PART 1: Principles for facilitating adult learning


Who are your workshop participants? Understanding adult learners


The theory of adult learning a.k.a. ‘andragogy’ (Knowles 1984-2002) makes the following assumptions about adult learners:

(1) Adults need to know why they need to learn something.
(2) Adults have extensive life experiences that they can draw from, in order to learn.
(3) Adults approach learning as problem-solving.
(4) Adults learn best when they recognise how new information can immediately be applied in their own context.


In addition, other learning theories tell us the following about how all people learn (Merriam, 2001):

 (5) We remember and internalise new information better when it is accompanied by an emotional shift. We need to
      make an emotional connection with fellow learners, the instructors and/or learning material.
(6) Our learning is improved when our learning environment is safe and inclusive.
(7) It is helpful to reflect on how we learn, in order to improve our own learning abilities and strategies.


The workshop participants’ needsHow the workshop facilitator can address those needs

To know why they need to learn something

Articulating the workshop outcomes and how it will benefit the participants. Introducing each workshop activity by not only explaining how it will work, but also its purpose.

To be able to draw from their own life experiences / context

Including self-reflection exercises/activities that will prompt the participants to think about and share their own experiences, as a source of further learning.

To engage in problem-solving

Including problem-solving and idea-generating workshop activities that challenge participants to address interesting issues that are relevant to their own context. This does not have to result in clear-cut answers, but should help them to consider new approaches for navigating complex situations.

To be able to immediately apply new information

Ensuring the workshop introduces new information that participants will find both interesting and useful. In order to do this, information can be included on knowledge-acquisition activities that allow them to think about how they can apply this new knowledge in their own environment.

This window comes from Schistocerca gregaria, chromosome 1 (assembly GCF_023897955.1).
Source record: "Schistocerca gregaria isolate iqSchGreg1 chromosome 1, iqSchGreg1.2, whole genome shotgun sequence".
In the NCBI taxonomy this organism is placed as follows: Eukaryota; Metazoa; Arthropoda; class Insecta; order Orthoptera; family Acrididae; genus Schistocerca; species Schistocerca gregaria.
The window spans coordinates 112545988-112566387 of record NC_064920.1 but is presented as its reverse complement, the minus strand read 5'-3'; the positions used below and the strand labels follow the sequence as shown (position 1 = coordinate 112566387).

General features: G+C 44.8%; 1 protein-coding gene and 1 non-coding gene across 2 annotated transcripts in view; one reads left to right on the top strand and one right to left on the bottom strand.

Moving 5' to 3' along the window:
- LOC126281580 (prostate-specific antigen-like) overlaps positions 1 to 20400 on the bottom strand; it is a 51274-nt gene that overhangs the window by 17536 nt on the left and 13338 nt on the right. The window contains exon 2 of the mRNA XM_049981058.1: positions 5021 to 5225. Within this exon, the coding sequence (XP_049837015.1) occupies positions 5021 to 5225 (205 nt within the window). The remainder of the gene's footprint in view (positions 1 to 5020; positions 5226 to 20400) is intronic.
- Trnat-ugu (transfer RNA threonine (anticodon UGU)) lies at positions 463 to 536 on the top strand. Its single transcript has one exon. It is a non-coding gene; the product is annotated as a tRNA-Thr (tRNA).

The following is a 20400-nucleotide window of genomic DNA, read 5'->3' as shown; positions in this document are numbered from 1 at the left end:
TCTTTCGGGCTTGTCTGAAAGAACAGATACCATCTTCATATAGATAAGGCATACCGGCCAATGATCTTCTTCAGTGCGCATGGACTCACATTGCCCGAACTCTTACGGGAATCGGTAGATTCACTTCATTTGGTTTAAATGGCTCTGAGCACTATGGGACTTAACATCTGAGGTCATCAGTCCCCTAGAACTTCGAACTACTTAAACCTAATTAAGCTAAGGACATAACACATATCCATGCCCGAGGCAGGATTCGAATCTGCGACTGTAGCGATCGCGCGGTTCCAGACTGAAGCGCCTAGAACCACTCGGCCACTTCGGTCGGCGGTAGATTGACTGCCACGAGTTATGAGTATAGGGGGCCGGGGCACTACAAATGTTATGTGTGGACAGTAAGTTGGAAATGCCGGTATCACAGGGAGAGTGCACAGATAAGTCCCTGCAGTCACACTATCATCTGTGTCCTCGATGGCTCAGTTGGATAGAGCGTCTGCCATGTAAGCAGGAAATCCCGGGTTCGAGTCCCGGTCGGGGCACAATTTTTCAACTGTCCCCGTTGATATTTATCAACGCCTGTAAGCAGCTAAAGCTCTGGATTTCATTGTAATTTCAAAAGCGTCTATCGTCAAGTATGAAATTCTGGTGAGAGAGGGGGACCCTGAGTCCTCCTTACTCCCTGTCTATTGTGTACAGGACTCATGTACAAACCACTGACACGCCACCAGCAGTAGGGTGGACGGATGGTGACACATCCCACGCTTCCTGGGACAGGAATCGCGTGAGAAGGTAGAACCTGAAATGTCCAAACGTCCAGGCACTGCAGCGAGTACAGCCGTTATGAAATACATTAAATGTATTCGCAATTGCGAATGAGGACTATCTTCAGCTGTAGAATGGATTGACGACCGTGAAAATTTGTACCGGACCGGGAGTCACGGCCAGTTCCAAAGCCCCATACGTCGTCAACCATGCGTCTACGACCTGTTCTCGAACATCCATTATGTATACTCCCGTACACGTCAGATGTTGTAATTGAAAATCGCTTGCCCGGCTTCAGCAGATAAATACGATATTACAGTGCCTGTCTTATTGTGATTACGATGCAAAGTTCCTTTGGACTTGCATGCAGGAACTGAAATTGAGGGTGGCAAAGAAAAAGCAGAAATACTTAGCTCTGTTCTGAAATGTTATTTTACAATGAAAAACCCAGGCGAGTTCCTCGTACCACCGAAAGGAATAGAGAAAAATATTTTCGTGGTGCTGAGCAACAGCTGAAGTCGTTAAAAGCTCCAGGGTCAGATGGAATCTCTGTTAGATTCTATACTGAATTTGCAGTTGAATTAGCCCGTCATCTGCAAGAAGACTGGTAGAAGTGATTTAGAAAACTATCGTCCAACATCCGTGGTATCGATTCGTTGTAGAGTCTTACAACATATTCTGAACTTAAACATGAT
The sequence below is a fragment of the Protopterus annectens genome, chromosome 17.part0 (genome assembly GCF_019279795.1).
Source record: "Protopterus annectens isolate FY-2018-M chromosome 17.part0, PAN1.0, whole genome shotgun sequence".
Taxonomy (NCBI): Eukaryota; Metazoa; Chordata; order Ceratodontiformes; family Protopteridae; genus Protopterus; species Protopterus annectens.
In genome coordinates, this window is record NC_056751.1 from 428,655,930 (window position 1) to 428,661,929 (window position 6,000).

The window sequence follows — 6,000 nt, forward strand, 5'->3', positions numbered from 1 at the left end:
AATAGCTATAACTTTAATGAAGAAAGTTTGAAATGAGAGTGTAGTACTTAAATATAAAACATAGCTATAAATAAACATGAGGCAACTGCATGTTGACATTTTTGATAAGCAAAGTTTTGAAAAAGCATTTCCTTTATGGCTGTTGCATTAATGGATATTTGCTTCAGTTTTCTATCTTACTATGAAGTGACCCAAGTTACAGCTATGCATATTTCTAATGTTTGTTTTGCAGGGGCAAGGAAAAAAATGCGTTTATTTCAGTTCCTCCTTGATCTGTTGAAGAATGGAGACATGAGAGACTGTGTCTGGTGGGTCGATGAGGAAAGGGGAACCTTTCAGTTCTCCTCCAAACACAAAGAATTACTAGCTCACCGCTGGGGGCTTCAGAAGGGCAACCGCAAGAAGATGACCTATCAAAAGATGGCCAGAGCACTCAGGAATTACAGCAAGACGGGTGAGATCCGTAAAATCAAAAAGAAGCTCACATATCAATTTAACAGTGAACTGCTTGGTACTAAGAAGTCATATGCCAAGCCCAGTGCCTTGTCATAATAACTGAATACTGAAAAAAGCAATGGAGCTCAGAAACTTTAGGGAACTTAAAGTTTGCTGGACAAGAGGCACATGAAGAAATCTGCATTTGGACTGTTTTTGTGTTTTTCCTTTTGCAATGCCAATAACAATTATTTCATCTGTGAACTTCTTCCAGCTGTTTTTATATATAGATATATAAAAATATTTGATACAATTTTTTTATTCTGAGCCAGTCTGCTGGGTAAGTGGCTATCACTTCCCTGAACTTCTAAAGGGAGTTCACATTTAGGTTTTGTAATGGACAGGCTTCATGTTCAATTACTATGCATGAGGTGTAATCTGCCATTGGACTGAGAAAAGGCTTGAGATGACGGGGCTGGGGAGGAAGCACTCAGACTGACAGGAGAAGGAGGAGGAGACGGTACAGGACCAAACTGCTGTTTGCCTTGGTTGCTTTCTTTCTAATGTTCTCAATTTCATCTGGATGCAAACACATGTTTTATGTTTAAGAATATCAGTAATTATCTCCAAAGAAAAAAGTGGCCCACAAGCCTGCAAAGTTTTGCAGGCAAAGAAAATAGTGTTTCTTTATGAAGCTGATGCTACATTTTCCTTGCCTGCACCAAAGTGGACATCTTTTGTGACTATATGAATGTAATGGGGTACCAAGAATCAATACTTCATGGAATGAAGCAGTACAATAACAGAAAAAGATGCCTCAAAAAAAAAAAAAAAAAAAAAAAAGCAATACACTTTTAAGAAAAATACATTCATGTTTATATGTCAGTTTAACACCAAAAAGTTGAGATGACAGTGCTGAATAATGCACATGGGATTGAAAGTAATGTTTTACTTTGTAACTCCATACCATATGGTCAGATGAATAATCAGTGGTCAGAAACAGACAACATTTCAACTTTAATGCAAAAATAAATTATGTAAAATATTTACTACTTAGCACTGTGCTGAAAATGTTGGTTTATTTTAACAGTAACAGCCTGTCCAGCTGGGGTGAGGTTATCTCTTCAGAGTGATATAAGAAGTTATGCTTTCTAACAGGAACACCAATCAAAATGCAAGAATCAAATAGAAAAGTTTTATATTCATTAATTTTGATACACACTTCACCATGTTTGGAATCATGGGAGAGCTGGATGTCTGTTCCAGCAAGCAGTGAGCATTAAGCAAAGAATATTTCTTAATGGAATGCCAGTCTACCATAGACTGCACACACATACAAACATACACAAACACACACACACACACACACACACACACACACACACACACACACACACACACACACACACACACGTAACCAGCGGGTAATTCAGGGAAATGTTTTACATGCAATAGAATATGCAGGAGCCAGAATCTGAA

To experience an emotional shift as they learn

Facilitating activities that help participants 1) to get to know one another, 2) to engage in collaborative issue-analysis and 3) to practice collective problem-solving. The social nature of these techniques expose participants to different perspectives, and so can expand their understanding of the subject matter - not only on an interllectual level, but also on an emotional level.

To experience the learning environment as safe and inclusive

Before the workshop

  • Considering - as the pworkshop is being designed - participants´ prior knowledge, physical abilities (for F2F workshops), levels of digital literacy (online workshops), language abilities, and cultural perspectives.

During the workshop:

  • Facilitating a socialising phase, to create a comfortable space with some sense of warmth and familiarity.

  • Guiding participants through each phase of the workshop, by providing a clear programme with sufficient breaks and structure. (Online workshops may require some technical onboarding).

  • Including equal opportunities for participation, and encouraging thoughtful responses.

To reflect on their own learning and to improve their learning strategies

Including moments in the workshop that allow for self-reflection, and for reminding participants to consider not only what they are learning, but also how they are learning.

Note: Recording workshop outputs (notes, mind maps, discussion summaries, etc.) ensures this process of self-reflection that can continue after a particular workshop session.


PART 2 : Applying the principles to your workshop planning


The above principles can be integrated into the various phases of the workshop (including pre- and post-implementation).

Please see the summary here that includes these principles, along with a few additional practical steps for workshop coordinators and/or facilitators.



  • Merriam, S.B., 2001. Andragogy and self-directed learning: Pillars of adult learning theory. New directions for adult and continuing education, 2001(89), p.3.
  • Knowles, M. (1975). Self-Directed Learning. Chicago: Follet.
  • Knowles, M. (1984). The Adult Learner: A Neglected Species (3rd Ed.). Houston: Gulf Publishing.
  • Knowles, M. (1984). Andragogy in Action. San Francisco: Jossey-Bass
  • Smith, M. K. (2002) Malcolm Knowles, informal adult education, self-direction and andragogy. The encyclopaedia of pedagogy and informal education. https://infed.org/mobi/malcolm-knowles-informal-adult-education-self-direction-and-andragogy/

Further reading/resources